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KYCO recipient of innovative technology award

November 07, 2016 12:00 AM
Pikeville, Ky.
The Kentucky College of Optometry (KYCO) and the University of Pikeville information technology department were announced as the Commonwealth of Kentucky’s winners of the Association of Independent Kentucky Colleges and Universities (AIKCU) Innovational Educational Technology Award for KYCO’s “Interactive 3-D Virtual Science Initiative.”

Professors at KYCO are no longer limited to using two-dimensional illustrations to teach three-dimensional concepts. Students utilize interactive 3-D technology to learn about complex concepts, including the most delicate intricacies of the eye and neurologic structures.

Donnie Akers, O.D., assistant clinical professor, is working with ViziTech, a national leader in the field of virtual reality education, to create an immersive, virtual environment to deliver content in KYCO’s classrooms and laboratories.

“Students don specially designed 3-D polarized glasses in class and see the words and illustrations in 3-D,” said Akers. “This is especially important when teaching subjects like gross, ocular and neuro anatomy as the material involves three-dimensional structures and their relationships to surrounding structures. This is not just 3-D but interactive 3-D, so if a student has a specific question the professor can interact and manipulate the images to better answer the questions.”

UPIKE’s optometry students are already using interactive 3-D computers in the gross anatomy lab. Traditional lab settings can be limiting and do not allow students to be engaged equally. In KYCO’s virtual reality lab, Akers noted that every student has their own station.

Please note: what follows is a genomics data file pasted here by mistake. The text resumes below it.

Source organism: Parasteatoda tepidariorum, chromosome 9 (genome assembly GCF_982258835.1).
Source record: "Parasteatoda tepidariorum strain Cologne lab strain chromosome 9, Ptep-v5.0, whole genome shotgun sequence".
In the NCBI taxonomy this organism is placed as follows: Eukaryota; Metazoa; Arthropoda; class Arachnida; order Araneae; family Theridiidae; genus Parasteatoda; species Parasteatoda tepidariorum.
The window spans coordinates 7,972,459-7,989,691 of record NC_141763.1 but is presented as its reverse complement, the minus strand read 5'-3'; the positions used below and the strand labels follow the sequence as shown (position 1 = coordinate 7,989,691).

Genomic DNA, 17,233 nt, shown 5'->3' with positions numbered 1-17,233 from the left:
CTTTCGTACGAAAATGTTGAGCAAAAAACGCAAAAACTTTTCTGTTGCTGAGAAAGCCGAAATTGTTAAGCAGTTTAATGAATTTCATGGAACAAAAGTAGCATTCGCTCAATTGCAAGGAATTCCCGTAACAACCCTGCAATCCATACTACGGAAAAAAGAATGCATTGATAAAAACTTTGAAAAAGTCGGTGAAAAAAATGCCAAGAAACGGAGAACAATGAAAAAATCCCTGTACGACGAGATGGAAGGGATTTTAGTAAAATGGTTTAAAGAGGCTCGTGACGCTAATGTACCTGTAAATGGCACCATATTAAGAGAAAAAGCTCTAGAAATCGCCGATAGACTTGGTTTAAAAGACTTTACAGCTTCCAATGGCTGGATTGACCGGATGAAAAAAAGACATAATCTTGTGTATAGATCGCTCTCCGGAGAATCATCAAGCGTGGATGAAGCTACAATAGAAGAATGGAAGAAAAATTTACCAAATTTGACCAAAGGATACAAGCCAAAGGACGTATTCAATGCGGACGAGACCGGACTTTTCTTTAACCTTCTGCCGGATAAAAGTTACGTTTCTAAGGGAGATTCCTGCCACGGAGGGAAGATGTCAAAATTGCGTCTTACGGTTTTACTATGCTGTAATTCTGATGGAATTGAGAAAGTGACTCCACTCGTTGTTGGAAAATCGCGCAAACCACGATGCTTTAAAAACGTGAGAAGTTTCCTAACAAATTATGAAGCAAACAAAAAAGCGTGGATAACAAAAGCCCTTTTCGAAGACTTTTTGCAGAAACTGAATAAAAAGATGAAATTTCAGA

“Each student can perform virtual dissection at the pace and style that best suits their preferred learning style,” said Akers. “They can either dissect and save their progress on a flash drive for viewing at home or they can dissect the same part of the body over and over again.”

The gross anatomy software provides for entire systems to be toggled on and off allowing students to learn the complexity of the nervous and circulatory systems. Once systems are studied individually, all can be reviewed together for final structure relationship studies.

“Dr. Akers’ incredible futuristic design of gross anatomy dissection, anatomy lecture presentation and classroom presentations of ocular anatomy will present life-like 3-D human spatial realities for the students to work on,” said Andrew Buzzelli, O.D., M.S., vice president for optometric education and founding dean of KYCO. “Dr. Akers’ creation of the cutting-edge virtual curriculum puts us in the league of the leading medical colleges in the United States. Harvard University, Cornell University, The University of Chicago, University of Iowa and Arizona State University have all switched to virtual reality pedagogies in their medical school’s basic science programs.”

The AIKCU 2016 awards recognize innovative and successful new campus initiatives in the areas of applications, student online services, technology infrastructure projects and most innovative use of technology for instructional purposes.

“This award for Dr. Akers and UPIKE Information Technology recognizes that the Kentucky College of Optometry is differentiated clearly not only by the optometry curriculum of the future but also the educational technology of the future,” said Buzzelli.

Additional projects are in development that will immerse students in a 3-D learning environment.

Virtual training is used throughout a variety of industries including medicine, transportation, manufacturing and engineering. Advantages of 3-D learning environments include faster recognition, decreased errors, increased effectiveness in learning and attentiveness, and increased test scores.

The Kentucky College of Optometry is the fourth college under the University of Pikeville banner and reflects the institution’s mission of service and strategic initiatives. The American Council for Optometric Education has granted the Kentucky College of Optometry the pre-accreditation classification of “Preliminary Approval.” The University of Pikeville is the 22nd school in the country to have a college of optometry. Construction is under way on a new educational facility to house the Kentucky College of Optometry. Sixty students will be admitted per class for a total of 240. The university expects to provide for the underserved in Central Appalachia and other rural areas of the country.

Kentucky College of Optometry students use interactive 3-D computers in the virtual reality lab on campus.

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